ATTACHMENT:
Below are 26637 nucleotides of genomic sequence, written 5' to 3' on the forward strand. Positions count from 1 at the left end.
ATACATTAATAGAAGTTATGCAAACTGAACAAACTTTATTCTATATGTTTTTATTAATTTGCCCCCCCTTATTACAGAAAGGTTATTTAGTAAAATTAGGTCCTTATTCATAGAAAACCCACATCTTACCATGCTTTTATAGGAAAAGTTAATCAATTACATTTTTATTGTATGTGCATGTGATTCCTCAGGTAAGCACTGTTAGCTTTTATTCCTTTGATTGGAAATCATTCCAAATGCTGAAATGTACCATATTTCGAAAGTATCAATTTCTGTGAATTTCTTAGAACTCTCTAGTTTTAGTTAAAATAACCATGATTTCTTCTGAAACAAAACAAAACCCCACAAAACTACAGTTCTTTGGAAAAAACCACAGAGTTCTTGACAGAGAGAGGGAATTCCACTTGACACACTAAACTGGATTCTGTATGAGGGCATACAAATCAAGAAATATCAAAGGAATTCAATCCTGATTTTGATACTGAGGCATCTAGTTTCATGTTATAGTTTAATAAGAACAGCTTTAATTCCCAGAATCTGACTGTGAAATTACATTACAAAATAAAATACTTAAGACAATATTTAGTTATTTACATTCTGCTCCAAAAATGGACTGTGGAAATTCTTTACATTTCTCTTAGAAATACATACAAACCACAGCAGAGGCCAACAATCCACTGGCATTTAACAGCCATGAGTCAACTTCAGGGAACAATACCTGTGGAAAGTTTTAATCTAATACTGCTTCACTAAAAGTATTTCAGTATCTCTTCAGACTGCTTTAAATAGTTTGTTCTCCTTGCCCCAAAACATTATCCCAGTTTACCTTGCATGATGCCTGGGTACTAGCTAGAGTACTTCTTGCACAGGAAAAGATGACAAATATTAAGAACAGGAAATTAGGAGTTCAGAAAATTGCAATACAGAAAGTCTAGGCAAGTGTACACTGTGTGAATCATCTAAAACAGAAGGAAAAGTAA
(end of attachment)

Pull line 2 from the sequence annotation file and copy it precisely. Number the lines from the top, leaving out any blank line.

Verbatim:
ATACATTAATAGAAGTTATGCAAACTGAACAAACTTTATTCTATATGTTTTTATTAATTTGCCCCCCCTTATTACAGAAAGGTTATTTAGTAAAATTAGGTCCTTATTCATAGAAAACCCACATCTTACCATGCTTTTATAGGAAAAGTTAATCAATTACATTTTTATTGTATGTGCATGTGATTCCTCAGGTAAGCACTGTTAGCTTTTATTCCTTTGATTGGAAATCATTCCAAATGCTGAAATGTACCATATTTCGAAAGTATCAATTTCTGTGAATTTCTTAGAACTCTCTAGTTTTAGTTAAAATAACCATGATTTCTTCTGAAACAAAACAAAACCCCACAAAACTACAGTTCTTTGGAAAAAACCACAGAGTTCTTGACAGAGAGAGGGAATTCCACTTGACACACTAAACTGGATTCTGTATGAGGGCATACAAATCAAGAAATATCAAAGGAATTCAATCCTGATTTTGATACTGAGGCATCTAGTTTCATGTTATAGTTTAATAAGAACAGCTTTAATTCCCAGAATCTGACTGTGAAATTACATTACAAAATAAAATACTTAAGACAATATTTAGTTATTTACATTCTGCTCCAAAAATGGACTGTGGAAATTCTTTACATTTCTCTTAGAAATACATACAAACCACAGCAGAGGCCAACAATCCACTGGCATTTAACAGCCATGAGTCAACTTCAGGGAACAATACCTGTGGAAAGTTTTAATCTAATACTGCTTCACTAAAAGTATTTCAGTATCTCTTCAGACTGCTTTAAATAGTTTGTTCTCCTTGCCCCAAAACATTATCCCAGTTTACCTTGCATGATGCCTGGGTACTAGCTAGAGTACTTCTTGCACAGGAAAAGATGACAAATATTAAGAACAGGAAATTAGGAGTTCAGAAAATTGCAATACAGAAAGTCTAGGCAAGTGTACACTGTGTGAATCATCTAAAACAGAAGGAAAAGTAA